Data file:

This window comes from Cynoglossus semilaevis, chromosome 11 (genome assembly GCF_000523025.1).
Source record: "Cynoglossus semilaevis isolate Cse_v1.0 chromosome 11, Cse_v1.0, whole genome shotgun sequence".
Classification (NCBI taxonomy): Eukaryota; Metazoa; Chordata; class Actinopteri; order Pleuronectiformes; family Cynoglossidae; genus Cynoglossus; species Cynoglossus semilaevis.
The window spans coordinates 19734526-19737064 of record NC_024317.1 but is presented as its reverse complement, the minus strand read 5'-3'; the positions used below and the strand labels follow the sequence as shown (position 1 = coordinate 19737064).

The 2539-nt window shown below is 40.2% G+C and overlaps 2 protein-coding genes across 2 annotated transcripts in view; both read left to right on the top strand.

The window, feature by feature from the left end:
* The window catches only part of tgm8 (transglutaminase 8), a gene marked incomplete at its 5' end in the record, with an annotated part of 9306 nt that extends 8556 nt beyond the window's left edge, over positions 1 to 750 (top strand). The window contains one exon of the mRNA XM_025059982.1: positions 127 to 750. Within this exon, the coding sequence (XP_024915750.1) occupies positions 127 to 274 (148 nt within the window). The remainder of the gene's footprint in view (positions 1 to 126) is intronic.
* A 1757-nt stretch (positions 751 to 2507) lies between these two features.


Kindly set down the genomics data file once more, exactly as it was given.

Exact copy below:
This window comes from Cynoglossus semilaevis, chromosome 11 (genome assembly GCF_000523025.1).
Source record: "Cynoglossus semilaevis isolate Cse_v1.0 chromosome 11, Cse_v1.0, whole genome shotgun sequence".
Classification (NCBI taxonomy): Eukaryota; Metazoa; Chordata; class Actinopteri; order Pleuronectiformes; family Cynoglossidae; genus Cynoglossus; species Cynoglossus semilaevis.
The window spans coordinates 19734526-19737064 of record NC_024317.1 but is presented as its reverse complement, the minus strand read 5'-3'; the positions used below and the strand labels follow the sequence as shown (position 1 = coordinate 19737064).

The 2539-nt window shown below is 40.2% G+C and overlaps 2 protein-coding genes across 2 annotated transcripts in view; both read left to right on the top strand.

The window, feature by feature from the left end:
* The window catches only part of tgm8 (transglutaminase 8), a gene marked incomplete at its 5' end in the record, with an annotated part of 9306 nt that extends 8556 nt beyond the window's left edge, over positions 1 to 750 (top strand). The window contains one exon of the mRNA XM_025059982.1: positions 127 to 750. Within this exon, the coding sequence (XP_024915750.1) occupies positions 127 to 274 (148 nt within the window). The remainder of the gene's footprint in view (positions 1 to 126) is intronic.
* A 1757-nt stretch (positions 751 to 2507) lies between these two features.